WASHINGTON — The revelation Wednesday that hospitals within the same city sometimes charge tens of thousands of dollars more for the same treatment sheds new light on the mystery of just how high a hospital bill might go, and whether it’s cheaper for uninsured patients to get the care somewhere else.
But it doesn’t answer the big question: Why do some hospitals charge 20 or even 40 times more than others?
“It doesn’t make sense,” said Jonathan Blum, director of the government’s Center for Medicare & Medicaid. The higher costs don’t reflect better care, he said, and can’t be explained by regional economic differences alone.
Blum said he hopes making the information available without charge to the public will help generate answers to the riddles of hospital pricing, and put pressure on the more expensive hospitals.
The fees that Medicare pays hospitals aren’t based on their charges, Blum said, but patients who are without government or private medical coverage are subject to them. The new information should help those patients decide where to get care, he said.
There are vast disparities nationally. The average charges for joint replacement range from about $5,300 at an Ada, Okla., hospital to $223,000 in Monterey Park, Calif.
It’s not just national or even regional geography. Hospitals within the same city also vary wildly.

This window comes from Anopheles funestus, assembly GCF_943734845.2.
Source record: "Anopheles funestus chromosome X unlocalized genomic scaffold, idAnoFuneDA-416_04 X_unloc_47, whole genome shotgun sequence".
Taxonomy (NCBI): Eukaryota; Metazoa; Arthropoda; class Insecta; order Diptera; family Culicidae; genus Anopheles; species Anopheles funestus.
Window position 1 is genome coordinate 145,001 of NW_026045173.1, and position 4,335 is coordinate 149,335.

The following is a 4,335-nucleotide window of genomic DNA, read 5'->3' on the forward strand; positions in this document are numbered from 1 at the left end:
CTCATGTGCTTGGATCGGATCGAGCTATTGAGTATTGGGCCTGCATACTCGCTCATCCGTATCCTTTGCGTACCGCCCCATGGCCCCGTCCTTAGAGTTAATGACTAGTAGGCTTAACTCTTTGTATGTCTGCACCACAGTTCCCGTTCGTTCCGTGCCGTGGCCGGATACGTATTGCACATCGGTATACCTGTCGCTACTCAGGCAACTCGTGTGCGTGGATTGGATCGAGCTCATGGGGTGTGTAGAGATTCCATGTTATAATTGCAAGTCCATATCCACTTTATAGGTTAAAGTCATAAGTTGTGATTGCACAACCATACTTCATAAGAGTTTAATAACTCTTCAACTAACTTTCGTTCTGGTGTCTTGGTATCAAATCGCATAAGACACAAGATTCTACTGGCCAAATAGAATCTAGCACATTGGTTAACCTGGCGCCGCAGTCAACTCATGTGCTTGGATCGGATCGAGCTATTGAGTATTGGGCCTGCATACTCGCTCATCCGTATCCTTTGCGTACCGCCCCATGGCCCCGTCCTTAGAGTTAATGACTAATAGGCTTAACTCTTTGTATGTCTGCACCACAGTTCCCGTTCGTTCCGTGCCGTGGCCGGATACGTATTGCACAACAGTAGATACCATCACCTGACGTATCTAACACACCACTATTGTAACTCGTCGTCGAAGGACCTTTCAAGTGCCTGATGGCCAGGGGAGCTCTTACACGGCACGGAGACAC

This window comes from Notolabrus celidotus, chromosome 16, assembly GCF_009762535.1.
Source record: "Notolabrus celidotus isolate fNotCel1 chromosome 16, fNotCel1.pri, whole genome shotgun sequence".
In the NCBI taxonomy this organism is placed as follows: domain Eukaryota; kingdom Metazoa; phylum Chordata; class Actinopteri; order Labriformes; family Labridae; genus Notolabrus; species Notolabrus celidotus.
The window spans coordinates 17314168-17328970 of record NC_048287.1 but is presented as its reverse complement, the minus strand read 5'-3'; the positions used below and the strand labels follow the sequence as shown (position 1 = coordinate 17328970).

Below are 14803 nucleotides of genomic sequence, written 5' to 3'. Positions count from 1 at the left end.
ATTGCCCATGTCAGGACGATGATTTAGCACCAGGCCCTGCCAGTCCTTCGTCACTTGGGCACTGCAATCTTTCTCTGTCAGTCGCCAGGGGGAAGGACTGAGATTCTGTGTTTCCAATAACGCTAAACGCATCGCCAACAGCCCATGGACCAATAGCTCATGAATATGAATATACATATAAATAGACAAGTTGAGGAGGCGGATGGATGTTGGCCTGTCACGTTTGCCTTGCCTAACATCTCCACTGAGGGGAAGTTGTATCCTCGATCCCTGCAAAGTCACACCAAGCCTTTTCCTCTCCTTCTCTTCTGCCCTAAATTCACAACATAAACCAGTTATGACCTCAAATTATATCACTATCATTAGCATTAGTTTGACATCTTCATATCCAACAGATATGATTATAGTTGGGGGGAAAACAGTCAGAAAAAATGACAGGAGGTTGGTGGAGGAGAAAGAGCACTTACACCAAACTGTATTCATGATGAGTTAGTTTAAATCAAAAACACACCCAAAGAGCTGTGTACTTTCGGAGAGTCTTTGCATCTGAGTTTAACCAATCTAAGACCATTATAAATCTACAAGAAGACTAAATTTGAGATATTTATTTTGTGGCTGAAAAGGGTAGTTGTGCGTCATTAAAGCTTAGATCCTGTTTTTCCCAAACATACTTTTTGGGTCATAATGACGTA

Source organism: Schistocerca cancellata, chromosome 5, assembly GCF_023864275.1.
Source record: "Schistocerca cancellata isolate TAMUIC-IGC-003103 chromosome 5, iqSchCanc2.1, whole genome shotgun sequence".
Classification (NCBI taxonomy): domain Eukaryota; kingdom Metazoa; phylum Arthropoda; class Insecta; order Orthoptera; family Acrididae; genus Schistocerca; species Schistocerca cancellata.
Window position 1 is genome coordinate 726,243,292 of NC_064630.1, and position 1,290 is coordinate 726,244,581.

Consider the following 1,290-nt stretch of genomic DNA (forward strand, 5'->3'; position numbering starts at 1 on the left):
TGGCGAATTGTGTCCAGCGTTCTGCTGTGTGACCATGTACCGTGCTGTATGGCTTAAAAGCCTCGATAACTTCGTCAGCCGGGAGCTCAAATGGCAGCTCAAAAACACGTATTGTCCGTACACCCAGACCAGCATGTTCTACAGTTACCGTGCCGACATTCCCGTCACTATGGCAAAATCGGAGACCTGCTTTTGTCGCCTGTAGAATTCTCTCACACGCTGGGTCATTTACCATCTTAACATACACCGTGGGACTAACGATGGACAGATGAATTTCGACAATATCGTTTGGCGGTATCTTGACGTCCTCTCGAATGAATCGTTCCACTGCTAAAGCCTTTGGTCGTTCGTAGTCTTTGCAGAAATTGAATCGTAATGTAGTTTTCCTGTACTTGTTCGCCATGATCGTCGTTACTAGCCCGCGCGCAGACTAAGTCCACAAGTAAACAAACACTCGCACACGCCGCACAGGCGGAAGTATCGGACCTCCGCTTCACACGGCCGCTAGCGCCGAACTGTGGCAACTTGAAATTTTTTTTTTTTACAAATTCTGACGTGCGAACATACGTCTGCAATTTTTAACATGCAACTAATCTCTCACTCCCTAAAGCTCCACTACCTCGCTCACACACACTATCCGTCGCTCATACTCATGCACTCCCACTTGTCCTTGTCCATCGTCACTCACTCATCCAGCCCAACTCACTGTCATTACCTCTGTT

In Jackson, Miss., average inpatient charges for services that may be provided to treat heart failure range from $9,000 to $51,000, the Department of Health and Human Services said.
Hospitals usually receive less money than they charge, however. Their charges are akin to a car dealership’s “list price.” Most patients won’t be hit with these bills, because they are paid by their private insurance, Medicare or Medicaid at lower rates.
Insurance companies routinely negotiate discounted payments with hospitals.
“These charges really don’t have a direct relationship with the price for the average person,” said Chapin White of the nonprofit Center for Studying Health System Change. “I think the point is to shame hospitals.”
The charges do show up on the bills of people without medical coverage, many of whom try to negotiate smaller fees for themselves. And they could affect people paying for care that is outside their insurance company’s network. Hospitals say they frequently give the uninsured discounts.
“This is the opening bid in the hospital’s attempt to get as much money as possible out of you,” White said of the listed charges.
And some people pay full price, or try to afford it, because they don’t know they can bargain for a discount, White said.
FILE - In this April 12, 2013 file photo, Health and Human Services (HHS) Secretary Kathleen Sebelius testifies on Capitol Hill in Washington before the House Ways and Means Committee hearing on President Barack Obama's budget proposal for fiscal year 2014, and the HHS. Hospitals within the same city sometimes charge tens of thousands of dollars more for the same procedure, figures the government released for the first time Wednesday show. The list sheds light on the mystery of just how high a hospital bill might go and whether it's cheaper to get that care somewhere else. (AP Photo/J. Scott Applewhite)×